For the reformers sacramentals embodied all the crassness and false belief (superstitio) of late medieval religion. They held that Christ's unique act of redemption had blessed everything in creation and that further blessing was unnecessary, indeed a denial of faith. Martin Luther directed his attack against blessed water, most commonly used as a form of magical protection, but this was merely representative of the whole class of sacramentals. It did not take long before such blessings were stigmatized as a form of magic; in 1543 the Württemberg pastor Johann Spreter classified them as “magic on the right hand,” as opposed to magical incantations, which were “magic on the left hand.” The Counter-Reformation attempted to provide closer definition of sacramentals and to remove some of their theological ambiguity but without great success, and their undoubted popularity was such that their use was impossible to eradicate. Indeed, the range and number of sacramentals even increased, and the ambivalence about their efficacy has lasted into the modern Catholic church. They clearly fulfilled an important function—a means of coping with the anxieties of daily life by the instrumental application of sacred power. It was this aspect that even led convinced Protestants to regard them with a certain nostalgia, and some Protestants sought to gain access to Catholic sacramentals, especially holy water. The desire for some form of sacred blessing even led to the emergence in the Lutheran church of a range of consecrated objects, which could be said to represent a weak echo of Catholic sacramentals. These forms of consecration or blessing provided items or actions accorded especial veneration and therefore were susceptible to “superstitious” uses. Such practices in popular Protestantism proved an embarrassment for Protestant commentators, even into the nineteenth century, who admitted that evangelical notions of benediction were permeated with Catholic presuppositions.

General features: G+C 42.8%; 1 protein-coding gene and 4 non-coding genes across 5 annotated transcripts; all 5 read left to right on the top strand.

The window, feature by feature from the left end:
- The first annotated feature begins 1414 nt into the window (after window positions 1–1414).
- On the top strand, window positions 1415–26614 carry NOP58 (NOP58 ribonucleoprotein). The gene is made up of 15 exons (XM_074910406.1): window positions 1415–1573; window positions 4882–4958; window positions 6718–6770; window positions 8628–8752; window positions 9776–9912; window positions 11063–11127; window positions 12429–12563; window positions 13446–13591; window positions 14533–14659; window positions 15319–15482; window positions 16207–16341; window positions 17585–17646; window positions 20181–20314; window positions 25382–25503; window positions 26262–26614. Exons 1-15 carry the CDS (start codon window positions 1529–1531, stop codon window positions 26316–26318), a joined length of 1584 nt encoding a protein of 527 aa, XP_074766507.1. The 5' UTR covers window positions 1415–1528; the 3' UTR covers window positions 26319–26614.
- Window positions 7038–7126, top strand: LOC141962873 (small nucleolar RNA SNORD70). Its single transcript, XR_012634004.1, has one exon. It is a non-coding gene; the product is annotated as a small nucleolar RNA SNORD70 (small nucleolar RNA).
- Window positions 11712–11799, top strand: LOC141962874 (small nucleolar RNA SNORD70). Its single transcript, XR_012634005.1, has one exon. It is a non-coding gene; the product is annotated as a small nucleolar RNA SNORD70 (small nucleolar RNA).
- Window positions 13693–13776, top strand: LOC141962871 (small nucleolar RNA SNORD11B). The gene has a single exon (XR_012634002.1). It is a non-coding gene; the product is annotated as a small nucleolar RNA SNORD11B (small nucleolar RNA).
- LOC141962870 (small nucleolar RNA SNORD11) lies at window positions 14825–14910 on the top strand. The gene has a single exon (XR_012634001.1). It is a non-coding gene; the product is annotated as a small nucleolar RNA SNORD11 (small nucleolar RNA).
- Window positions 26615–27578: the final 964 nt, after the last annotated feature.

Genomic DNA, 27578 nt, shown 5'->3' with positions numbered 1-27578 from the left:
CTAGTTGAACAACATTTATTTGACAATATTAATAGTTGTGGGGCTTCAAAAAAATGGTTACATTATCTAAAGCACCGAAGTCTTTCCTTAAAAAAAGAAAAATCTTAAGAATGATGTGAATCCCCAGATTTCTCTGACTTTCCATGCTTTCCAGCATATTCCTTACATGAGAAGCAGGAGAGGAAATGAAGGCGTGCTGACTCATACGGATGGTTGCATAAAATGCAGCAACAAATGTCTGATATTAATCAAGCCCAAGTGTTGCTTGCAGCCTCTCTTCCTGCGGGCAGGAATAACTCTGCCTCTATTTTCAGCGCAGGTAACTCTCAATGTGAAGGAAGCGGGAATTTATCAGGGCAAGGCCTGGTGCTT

See also Devotional Practices; Piety; Popular Religion; and Sacraments.


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              Neidhart, Walter. Exorzismus III. In Theologische Realenzyklopädie, vol. 10, pp. 756–760. Berlin and New York, 1982.Find this resource:

                Quinn, J. R. Blessings, liturgical. In New Catholic Encyclopedia, vol. 2, pp. 613–615. New York, 1967.Find this resource:

                  ———. Sacramentals. In New Catholic Encyclopedia, vol. 12, pp. 790–793. New York, 1967. For the modern position.Find this resource:

                    Reifenberg, Hermann. Sakramente, Sakramentalien und Ritualien im Bistum Mainz seit dem Spätmittelalter. 2 vols. Münster, 1971–1972.Find this resource:

                      Scribner, Robert W. Ritual and Popular Religion in Catholic Germany at the Time of the Reformation. In Popular Culture and Popular Movements in Reformation Germany, pp. 19–49. London and Ronceverte, W.Va., 1987.Find this resource:

                        Thomas, Keith. Religion and the Decline of Magic. London, 1971. Emphasizes importance for late-medieval religion.Find this resource:

                          Robert W. Scribner